An elderly woman wearing traditional dress accosts me as I focus my camera on the exterior of the church. She wags her bony finger at me and ominously hisses “No…no…no….” She unnerves me so much I quickly hide my camera. Later, though, I sneak back to take a photo from another angle.
If you gauge this village by modern standards, it would appear there are only negatives:
* Photos of the people and their church’s interior are forbidden.
* Locals consume no dairy products; the community diet is mostly vegetarian and animals are raised for their skins, not their milk or meat.
* Birth dates are not recorded and birthdays not celebrated. In the community cemetery, high on the hill outside the town, wooden crosses bear only the dates of death.
* Women cannot vote.
* Women neither cut their thick black hair nor wear makeup.
However, it is our guide, César, once a Chamulan resident, who patiently explains why this community locked in time has chosen not to change: Descendant from the Maya, Chamulan society is patriarchal in keeping with traditions of their ancestors that they carry on. Their religion, for example, is based on the ancient healing rituals of the Maya, but adapted to their current needs.
Daily Life in Chamula
Only men can elect civic leaders, who are paid by the Mexican government, which accepts this community’s autonomy. During elections in Chamula, male voters cheer or raise their hats for a favoured candidate, while opponents succumb to catcalls, slingshots and even thrown eggs.
Meanwhile, women breastfeed their children – often eight of them, or even more, per family – for as long as possible and carry them in cloth slings on their backs. Interestingly, children are born with the Mongolian birthmark, a distinctive feature, also known as a ‘blue spot,’ and which is common among Asians, East Indians, Africans and Hispanic people, indicating a connection among the races despite their far-flung locations.
The dress code for both men and women is based on natural fabrics. Men wear tunics of black or white sheep’s wool (depending on the season), while the women wear distinct skirts of black wool, sometimes patterned, set off by hand-embroidered satin blouses of bright hues like lilac and turquoise. In cold weather, everyone hugs shawls around their shoulders, even though their feet remain exposed in the same kind of open sandals worn by their ancestors.
These clothes are worn whether, like the men, they are working in town or in the fields. Many of the men also travel to the U.S. for transitory jobs, whereas the women sell their woven wares all over Mexico, travelling away from home for three months at a time.
The Importance of Ritual
Both men and women make it clear that they do not want to be photographed, and photography inside their church is forbidden. We are warned about this edict again and again and suspect there is a fear that the camera could capture the church’s spiritual energy or an individual’s soul. When the time is right, though, César leads us respectfully into San Juan Chamula Church, where we cross a threshold into another time and space.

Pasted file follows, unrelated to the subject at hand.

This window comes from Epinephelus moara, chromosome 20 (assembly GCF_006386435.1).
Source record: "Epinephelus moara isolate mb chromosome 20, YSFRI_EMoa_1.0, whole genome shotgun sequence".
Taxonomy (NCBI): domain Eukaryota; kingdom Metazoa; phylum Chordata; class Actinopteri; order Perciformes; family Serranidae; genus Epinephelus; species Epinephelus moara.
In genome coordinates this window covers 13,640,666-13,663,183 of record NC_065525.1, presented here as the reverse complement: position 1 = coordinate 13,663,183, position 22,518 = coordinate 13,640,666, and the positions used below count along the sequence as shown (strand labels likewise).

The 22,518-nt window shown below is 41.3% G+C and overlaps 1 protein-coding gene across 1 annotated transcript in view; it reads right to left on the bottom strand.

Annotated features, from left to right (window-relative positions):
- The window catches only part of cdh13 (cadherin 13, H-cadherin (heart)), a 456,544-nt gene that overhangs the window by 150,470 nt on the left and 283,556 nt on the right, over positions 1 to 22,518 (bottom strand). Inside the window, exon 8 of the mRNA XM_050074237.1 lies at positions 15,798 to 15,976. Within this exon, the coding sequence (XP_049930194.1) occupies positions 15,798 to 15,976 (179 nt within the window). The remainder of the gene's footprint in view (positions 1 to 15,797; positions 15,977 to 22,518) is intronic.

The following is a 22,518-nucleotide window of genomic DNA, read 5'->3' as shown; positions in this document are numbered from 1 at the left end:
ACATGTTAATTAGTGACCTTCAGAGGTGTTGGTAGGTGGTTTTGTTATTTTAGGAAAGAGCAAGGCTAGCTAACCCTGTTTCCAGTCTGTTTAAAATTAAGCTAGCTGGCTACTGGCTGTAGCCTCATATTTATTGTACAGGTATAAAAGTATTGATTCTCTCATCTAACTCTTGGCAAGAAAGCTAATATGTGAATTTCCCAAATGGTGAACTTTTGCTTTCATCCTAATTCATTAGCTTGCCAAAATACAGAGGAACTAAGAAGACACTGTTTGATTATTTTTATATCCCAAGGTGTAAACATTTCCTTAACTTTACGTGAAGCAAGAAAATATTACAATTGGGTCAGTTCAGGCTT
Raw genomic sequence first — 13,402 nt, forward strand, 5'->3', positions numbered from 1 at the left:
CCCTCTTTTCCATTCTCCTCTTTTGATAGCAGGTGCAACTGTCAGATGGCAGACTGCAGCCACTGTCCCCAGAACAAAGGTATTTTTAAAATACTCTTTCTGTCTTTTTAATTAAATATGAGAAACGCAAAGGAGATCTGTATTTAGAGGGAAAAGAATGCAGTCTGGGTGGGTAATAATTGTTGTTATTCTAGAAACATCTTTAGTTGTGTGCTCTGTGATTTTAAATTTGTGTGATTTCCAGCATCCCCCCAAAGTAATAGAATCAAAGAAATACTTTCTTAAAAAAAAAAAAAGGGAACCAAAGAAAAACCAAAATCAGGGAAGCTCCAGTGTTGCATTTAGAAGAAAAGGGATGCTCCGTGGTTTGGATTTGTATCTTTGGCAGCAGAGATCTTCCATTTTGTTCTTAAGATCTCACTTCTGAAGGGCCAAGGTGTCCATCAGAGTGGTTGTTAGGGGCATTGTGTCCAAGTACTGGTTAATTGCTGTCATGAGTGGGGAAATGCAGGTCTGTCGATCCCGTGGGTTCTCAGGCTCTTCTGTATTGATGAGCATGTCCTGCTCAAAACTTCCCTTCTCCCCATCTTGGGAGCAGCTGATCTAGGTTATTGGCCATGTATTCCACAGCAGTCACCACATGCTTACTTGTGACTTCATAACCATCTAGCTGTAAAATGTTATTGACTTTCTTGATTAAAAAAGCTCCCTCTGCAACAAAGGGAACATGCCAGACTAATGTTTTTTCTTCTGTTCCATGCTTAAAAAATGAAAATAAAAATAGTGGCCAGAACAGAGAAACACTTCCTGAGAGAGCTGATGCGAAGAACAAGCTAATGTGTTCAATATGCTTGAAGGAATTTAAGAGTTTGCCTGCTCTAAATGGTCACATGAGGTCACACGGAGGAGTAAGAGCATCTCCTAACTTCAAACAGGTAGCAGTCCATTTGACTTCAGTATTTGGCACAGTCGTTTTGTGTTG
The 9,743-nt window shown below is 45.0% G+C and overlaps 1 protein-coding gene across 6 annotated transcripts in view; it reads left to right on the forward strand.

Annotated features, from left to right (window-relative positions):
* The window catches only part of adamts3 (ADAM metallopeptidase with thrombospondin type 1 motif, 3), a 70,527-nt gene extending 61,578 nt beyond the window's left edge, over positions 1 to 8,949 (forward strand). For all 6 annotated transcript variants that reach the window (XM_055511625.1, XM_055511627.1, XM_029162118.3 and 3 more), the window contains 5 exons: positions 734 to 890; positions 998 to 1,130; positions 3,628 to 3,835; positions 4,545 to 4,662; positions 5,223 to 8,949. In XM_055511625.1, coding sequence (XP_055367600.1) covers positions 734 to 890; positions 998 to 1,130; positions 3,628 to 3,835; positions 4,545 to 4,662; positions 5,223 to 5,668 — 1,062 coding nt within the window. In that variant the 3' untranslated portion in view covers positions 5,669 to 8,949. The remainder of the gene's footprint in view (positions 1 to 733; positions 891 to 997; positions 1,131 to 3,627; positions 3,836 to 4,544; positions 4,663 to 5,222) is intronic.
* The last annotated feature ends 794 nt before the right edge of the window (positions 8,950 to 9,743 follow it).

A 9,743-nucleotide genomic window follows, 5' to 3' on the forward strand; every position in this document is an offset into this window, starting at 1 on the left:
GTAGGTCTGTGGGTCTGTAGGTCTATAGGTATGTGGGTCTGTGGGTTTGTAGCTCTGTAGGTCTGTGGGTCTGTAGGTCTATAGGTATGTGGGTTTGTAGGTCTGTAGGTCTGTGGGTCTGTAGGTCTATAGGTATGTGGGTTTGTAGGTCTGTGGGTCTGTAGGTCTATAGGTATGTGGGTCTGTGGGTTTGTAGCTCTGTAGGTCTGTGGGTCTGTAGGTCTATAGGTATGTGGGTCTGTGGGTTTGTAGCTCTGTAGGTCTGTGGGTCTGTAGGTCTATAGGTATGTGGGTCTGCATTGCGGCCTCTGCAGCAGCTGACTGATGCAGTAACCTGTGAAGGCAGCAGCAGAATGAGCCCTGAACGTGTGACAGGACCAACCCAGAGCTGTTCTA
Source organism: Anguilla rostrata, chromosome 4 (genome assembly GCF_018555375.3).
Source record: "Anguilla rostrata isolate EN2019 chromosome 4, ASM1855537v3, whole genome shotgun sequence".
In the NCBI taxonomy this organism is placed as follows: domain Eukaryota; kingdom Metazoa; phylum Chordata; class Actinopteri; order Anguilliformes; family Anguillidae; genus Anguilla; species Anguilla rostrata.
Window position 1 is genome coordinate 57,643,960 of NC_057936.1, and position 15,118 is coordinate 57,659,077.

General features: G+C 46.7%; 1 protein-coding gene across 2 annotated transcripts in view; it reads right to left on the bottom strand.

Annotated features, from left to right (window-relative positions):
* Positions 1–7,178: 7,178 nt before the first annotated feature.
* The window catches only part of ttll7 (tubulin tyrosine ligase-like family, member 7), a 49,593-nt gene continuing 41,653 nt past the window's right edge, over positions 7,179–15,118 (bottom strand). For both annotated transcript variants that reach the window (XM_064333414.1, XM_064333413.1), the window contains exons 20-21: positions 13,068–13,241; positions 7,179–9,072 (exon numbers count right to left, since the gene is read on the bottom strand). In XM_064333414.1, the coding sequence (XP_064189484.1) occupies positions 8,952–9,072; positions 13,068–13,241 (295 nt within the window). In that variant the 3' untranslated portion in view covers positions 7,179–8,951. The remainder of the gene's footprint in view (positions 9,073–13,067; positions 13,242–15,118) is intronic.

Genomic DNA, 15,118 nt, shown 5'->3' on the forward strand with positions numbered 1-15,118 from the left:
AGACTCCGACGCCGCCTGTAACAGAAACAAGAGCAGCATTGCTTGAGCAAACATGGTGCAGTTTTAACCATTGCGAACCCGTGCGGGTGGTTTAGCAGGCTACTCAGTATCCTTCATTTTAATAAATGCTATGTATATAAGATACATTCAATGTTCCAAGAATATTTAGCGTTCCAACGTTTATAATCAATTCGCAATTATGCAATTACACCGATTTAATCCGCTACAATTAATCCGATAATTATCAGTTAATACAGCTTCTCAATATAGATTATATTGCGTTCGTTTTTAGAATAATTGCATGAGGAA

Stepping inside the church is a truly mystical experience. The first impression is one of vastness. There are no pews, so family gatherings and rituals take place on the floor marked by lit candles and covered with fresh pine needles. The needles are changed frequently, so the fragrance mixes with that of hundreds of softly lit candles and heady incense, not to mention string and percussion music played continuously at the side of the altar and nonstop chanting. It is all a euphoria for the senses, added to by the mirrors on statues of the saints; they symbolise the reflection of the sun and serve as protection against the evil eye.
As we slowly meander toward the altar, winding our way through families sitting beside rows of glowing candles, we notice a healer. She has clasped a hen’s legs together and, holding the bird upside down, is passing the hen along the body of an ill person to rid him of evil spirits. The family has brought eggs, Pepsi and Coke symbolising black corn, and pox (pronounced ‘posh’), which is a liquor concoction of sugar and pineapple.
The Rule of Law
The locals in Chamula also continue the time-honoured custom of appointing cargo (office) holders, who perform important religious and ceremonial duties. These holders take care of one particular saint for a year. If a cargo holder looks after more than one saint, he is called a mayordomo; overseeing many saints means one becomes a principale, whose role is to offer advice and settle disputes in the community. Status is the only reward for these volunteer leaders, since they are paid neither for their services nor for the festivities over which they preside to honour their saints.
When a resident in Chamula steps out of line, however, local law enforcement is swift. Jail cells for men face to the outside so everyone sees who is in prison. Women, however, are held in private cells within the jail walls. Feeding the prisoner is left to the family or, sometimes, the benevolence of the spiritual leader. Most crime is petty thievery, but if an individual is jailed a third time, he or she is banished from the community. A serious crime, like murder, means the involvement of Mexican police.
In all other ways, the Mexican government has allowed the Chamulans to live according to their own terms and codes of conduct. Even the Zapatistas (a revolutionary leftist wing in Chiapas state) support this acceptance and seek similar rights for other indigenous peoples in their age-old struggle for recognition within the political framework of Mexico.